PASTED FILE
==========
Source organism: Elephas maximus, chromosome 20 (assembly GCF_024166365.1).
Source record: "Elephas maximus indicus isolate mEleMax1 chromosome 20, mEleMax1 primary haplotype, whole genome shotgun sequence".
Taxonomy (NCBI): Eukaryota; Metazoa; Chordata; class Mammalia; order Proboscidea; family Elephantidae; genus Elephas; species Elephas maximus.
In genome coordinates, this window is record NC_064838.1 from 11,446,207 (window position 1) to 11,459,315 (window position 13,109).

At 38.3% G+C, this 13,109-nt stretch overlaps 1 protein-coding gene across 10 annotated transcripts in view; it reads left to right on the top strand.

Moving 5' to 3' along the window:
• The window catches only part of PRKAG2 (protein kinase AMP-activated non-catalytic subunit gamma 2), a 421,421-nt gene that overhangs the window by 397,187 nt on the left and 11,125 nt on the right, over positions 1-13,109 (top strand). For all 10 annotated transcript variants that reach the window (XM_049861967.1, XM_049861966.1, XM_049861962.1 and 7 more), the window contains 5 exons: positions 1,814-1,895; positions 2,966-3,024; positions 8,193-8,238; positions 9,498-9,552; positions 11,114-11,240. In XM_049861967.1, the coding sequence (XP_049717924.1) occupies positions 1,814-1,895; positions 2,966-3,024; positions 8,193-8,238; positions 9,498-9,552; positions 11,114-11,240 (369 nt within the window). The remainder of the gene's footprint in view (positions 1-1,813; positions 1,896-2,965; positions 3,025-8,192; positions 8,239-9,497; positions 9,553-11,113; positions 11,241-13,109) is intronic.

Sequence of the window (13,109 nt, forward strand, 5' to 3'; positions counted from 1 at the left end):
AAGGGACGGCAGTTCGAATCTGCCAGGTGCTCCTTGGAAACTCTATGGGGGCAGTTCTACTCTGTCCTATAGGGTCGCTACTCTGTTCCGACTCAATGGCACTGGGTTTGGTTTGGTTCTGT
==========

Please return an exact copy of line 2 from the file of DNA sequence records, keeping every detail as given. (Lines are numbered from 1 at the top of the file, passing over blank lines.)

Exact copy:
Source record: "Elephas maximus indicus isolate mEleMax1 chromosome 20, mEleMax1 primary haplotype, whole genome shotgun sequence".